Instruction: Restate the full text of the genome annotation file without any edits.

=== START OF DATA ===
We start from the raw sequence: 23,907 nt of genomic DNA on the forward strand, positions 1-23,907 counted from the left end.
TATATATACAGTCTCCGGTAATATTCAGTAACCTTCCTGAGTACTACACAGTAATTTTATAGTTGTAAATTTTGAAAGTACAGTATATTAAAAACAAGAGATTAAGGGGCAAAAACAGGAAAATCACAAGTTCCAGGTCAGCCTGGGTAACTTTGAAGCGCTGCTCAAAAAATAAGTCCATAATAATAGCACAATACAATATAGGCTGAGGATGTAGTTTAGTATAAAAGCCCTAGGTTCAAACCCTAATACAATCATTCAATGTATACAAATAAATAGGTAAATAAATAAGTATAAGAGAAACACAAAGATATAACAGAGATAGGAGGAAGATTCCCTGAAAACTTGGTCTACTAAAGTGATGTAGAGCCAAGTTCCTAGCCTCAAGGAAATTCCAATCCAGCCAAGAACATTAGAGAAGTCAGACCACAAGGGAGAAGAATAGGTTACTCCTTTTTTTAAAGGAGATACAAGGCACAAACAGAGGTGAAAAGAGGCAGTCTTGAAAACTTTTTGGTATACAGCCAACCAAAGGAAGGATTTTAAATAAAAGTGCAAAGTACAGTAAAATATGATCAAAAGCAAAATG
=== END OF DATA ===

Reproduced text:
We start from the raw sequence: 23,907 nt of genomic DNA on the forward strand, positions 1-23,907 counted from the left end.
TATATATACAGTCTCCGGTAATATTCAGTAACCTTCCTGAGTACTACACAGTAATTTTATAGTTGTAAATTTTGAAAGTACAGTATATTAAAAACAAGAGATTAAGGGGCAAAAACAGGAAAATCACAAGTTCCAGGTCAGCCTGGGTAACTTTGAAGCGCTGCTCAAAAAATAAGTCCATAATAATAGCACAATACAATATAGGCTGAGGATGTAGTTTAGTATAAAAGCCCTAGGTTCAAACCCTAATACAATCATTCAATGTATACAAATAAATAGGTAAATAAATAAGTATAAGAGAAACACAAAGATATAACAGAGATAGGAGGAAGATTCCCTGAAAACTTGGTCTACTAAAGTGATGTAGAGCCAAGTTCCTAGCCTCAAGGAAATTCCAATCCAGCCAAGAACATTAGAGAAGTCAGACCACAAGGGAGAAGAATAGGTTACTCCTTTTTTTAAAGGAGATACAAGGCACAAACAGAGGTGAAAAGAGGCAGTCTTGAAAACTTTTTGGTATACAGCCAACCAAAGGAAGGATTTTAAATAAAAGTGCAAAGTACAGTAAAATATGATCAAAAGCAAAATG